Editor’s Note: Check out the 2016 Shop Drop Challenge! Thank You. Seriously. The Mommy Greenest community rallied behind the Shop Drop Challenge and it was amazing! I started out just asking people to commit to a 30-day shopping pause—thrifting or swapping a preloved fashion fix instead—and this year the Challenge took on a whole new dimension!
Remember the 2014 Shop Drop Challenge? That was when I encouraged Mommy Greenest readers to give up shopping for 30 days. The logic went like this: 160 million American women spend about $60 a month on clothes and dump an average of six pounds of textiles into the landfill; if we all stopped buying new clothes for one month we could save nearly one billion pounds of textile waste and $10 billion. So we didn’t quite reach six figures, but this January, 500 women saved more than $30,000 and 3,000 pounds of landfill waste, just by taking a 30-day retail shopping pause—and thrifting and swapping instead. We celebrated the culmination of that event with an event…
Ready to rethink your water bottle? In previous posts, I’ve talked about the impact of bottled water on your health. But as cities like San Francisco move to ban plastic water bottle sales in public places, more and more consumers are considering the cost—both to their wallets, and to the environment: Plastic bottles require more than 17 million barrels of oil annually to make, enough to fuel 100,000 cars for a year. Enter Retap reusable water bottles, which are designed to make drinking water from the tap safe, easy and convenient. I’ve got FIVE to give away!
Remember that house, back in high school? It wasn’t your house, but you felt comfortable enough to put your feet up on the furniture. It wasn’t your mom, but you talked to her sometimes about what was going on in your life. Sometimes an afternoon turned into dinner turned into movie night with the family. You knew where they kept the cereal, and got your own bowl. That’s my house. It could be because my kids are well-liked and well-adjusted—or it could be that we’re a three-block walk from the mall. But most afternoons, the doorbell rings and a gaggle of teenagers troops in. By evening, there are boys playing…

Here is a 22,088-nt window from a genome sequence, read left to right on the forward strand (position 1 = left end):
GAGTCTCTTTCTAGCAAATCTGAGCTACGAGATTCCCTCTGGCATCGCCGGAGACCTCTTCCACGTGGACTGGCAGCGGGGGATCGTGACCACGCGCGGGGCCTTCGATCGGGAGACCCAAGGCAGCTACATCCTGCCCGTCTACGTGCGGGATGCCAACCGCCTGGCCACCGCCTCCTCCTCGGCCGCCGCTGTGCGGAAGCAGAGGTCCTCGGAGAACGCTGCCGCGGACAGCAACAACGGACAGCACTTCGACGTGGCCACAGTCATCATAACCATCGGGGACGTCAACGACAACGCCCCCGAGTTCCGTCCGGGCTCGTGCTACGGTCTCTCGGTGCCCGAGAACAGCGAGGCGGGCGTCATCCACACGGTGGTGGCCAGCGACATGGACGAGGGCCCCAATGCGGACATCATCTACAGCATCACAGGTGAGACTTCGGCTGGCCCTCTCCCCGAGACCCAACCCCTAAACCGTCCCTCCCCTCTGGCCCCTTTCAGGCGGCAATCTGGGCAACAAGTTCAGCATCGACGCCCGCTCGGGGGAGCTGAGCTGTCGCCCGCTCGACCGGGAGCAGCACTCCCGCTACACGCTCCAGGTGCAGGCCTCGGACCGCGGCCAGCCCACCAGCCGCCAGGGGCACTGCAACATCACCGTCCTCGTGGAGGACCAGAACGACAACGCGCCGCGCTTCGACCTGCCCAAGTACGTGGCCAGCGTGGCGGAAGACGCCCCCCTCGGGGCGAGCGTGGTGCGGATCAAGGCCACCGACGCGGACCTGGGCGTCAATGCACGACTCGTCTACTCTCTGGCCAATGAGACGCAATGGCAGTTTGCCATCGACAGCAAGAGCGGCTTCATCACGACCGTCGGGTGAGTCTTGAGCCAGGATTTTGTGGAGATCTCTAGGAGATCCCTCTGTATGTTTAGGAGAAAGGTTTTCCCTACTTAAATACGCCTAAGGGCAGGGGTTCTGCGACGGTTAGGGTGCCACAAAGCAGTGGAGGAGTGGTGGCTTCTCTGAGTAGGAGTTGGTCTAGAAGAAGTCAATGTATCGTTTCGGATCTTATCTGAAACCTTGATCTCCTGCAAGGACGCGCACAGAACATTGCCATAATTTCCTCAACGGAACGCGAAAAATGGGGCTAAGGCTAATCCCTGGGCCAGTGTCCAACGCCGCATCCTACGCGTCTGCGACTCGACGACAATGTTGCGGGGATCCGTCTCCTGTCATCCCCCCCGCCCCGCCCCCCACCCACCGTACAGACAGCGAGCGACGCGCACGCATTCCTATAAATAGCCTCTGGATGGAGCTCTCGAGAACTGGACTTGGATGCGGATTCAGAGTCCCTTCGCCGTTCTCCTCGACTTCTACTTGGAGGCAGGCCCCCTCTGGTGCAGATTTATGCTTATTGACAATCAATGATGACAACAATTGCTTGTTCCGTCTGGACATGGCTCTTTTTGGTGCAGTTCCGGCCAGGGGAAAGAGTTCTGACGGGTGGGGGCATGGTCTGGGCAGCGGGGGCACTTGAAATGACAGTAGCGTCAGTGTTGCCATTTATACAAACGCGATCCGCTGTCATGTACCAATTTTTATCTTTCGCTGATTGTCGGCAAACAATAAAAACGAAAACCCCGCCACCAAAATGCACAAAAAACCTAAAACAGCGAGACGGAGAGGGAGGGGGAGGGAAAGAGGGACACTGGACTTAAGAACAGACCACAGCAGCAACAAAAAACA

“Rachel Sarnoff of Mommy Greenest has created an entire campaign with her Shop Drop Challenge. She is challenging her friends and followers to stop buying any new clothing or accessories for the month of January 2014 – something I can totally get behind considering I almost exclusively shop secondhand anyway!” -Paige Wolf, Spit That Out
So I was cleaning the bathroom the other day, wondering to myself how three children can make one room smell like a subway station urinal in a matter of hours, when I spied the empty toilet paper roll on the counter. Of course, not one of my children had thought to put out more toilet paper—that would be far too much effort—nor had he or she endeavored to toss the roll into the trash can. But as I picked it up to throw away, I stopped myself—wondering, as I do a hundred times a day, if it can be recycled.
Not only is Alysia Reiner an awesome actress; she’s a super greenie with excellent taste. Which is why she’s the perfect partner for a clothes swap to shop at Give + Take in Santa Monica, CA. Why swap? On average, each of us dumps 70 POUNDS of textile waste every year because of fast fashion. Swapping–and upcycling, and thrifting–clothes can keep a lot of that in a closet, rather than a landfill. Plus, it’s SO MUCH FUN. Right?
Can you wear boyfriend jeans after 30? Maybe if I had a boyfriend to borrow them from—my husband’s jeans are a little tight. What are boyfriend jeans, you ask? Denim that’s loose and broken down so you can wrap them around your ankles with a devil-may-care, I-can-rock-anything-with-high-heels kind of attitude. I tried the husband jeans. They were a little snug across the derriere. Maybe devil-may-care comes with slightly longer legs and significantly less ass. Or maybe I just need a fatter husband. But I like the trend of boyfriend jeans. It’s recycled eco friendly fashion in action—if you do it properly.